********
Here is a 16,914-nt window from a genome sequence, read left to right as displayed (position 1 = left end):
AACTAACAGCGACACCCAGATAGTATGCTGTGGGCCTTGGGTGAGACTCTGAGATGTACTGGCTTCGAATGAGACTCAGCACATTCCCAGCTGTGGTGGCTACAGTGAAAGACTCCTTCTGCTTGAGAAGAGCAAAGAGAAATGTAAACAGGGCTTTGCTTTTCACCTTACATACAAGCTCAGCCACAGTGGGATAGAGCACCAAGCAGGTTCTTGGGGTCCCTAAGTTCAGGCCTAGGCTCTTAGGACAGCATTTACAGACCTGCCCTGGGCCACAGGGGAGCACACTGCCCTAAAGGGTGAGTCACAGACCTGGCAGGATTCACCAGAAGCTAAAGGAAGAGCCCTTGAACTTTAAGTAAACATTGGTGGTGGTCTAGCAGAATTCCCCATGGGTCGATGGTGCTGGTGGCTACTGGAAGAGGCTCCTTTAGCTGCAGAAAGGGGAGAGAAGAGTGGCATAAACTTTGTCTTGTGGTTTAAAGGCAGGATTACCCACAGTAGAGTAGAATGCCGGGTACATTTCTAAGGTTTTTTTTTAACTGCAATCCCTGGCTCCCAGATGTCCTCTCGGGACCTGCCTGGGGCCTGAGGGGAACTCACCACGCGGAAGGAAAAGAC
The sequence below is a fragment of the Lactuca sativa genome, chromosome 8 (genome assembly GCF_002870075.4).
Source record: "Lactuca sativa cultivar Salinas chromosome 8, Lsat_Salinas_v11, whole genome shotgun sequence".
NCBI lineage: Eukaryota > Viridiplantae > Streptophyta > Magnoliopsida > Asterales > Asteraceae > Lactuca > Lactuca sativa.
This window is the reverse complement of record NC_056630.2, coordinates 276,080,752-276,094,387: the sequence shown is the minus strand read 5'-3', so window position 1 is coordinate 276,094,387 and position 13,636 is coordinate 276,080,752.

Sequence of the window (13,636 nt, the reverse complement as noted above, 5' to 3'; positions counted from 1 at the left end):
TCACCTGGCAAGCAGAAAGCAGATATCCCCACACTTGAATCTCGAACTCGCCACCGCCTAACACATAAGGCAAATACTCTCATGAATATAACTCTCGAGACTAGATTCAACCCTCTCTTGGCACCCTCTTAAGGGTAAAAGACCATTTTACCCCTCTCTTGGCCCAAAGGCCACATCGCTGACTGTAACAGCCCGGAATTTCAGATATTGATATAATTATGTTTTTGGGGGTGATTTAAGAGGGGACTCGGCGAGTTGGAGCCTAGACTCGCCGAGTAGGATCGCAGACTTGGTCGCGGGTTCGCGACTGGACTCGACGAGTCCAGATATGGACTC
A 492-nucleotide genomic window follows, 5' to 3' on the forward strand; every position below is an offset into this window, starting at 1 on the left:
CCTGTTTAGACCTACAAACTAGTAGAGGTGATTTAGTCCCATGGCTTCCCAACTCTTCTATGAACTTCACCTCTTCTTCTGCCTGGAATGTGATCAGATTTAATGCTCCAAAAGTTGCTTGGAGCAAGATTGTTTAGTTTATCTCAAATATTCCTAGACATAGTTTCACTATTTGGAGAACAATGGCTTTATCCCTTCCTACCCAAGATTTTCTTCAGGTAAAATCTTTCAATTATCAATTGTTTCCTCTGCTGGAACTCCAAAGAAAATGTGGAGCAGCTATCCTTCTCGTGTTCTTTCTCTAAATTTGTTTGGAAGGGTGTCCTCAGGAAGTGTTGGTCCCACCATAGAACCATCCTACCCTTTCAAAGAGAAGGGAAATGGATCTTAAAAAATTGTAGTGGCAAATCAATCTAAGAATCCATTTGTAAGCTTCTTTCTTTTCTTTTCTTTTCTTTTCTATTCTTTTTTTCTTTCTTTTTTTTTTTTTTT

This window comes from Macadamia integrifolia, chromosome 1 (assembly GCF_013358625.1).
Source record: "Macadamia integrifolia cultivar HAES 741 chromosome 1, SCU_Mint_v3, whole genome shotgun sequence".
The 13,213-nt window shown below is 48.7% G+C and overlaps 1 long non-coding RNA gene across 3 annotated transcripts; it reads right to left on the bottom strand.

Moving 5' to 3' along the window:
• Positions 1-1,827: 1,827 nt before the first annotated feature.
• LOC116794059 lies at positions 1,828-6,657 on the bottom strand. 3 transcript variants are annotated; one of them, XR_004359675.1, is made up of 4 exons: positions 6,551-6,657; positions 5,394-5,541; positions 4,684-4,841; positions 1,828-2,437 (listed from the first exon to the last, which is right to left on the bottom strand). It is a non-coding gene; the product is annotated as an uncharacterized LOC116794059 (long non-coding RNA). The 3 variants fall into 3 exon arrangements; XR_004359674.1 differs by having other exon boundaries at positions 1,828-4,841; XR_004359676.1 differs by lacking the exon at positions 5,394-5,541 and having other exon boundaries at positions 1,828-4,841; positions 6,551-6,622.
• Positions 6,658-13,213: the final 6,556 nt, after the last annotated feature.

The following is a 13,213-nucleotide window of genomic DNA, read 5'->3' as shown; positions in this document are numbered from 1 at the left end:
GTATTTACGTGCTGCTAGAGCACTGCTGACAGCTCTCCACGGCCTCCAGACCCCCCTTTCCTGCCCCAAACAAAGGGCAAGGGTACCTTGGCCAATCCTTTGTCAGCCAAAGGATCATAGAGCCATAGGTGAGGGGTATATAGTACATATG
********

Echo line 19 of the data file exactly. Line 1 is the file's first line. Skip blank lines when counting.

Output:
GTATTTACGTGCTGCTAGAGCACTGCTGACAGCTCTCCACGGCCTCCAGACCCCCCTTTCCTGCCCCAAACAAAGGGCAAGGGTACCTTGGCCAATCCTTTGTCAGCCAAAGGATCATAGAGCCATAGGTGAGGGGTATATAGTACATATG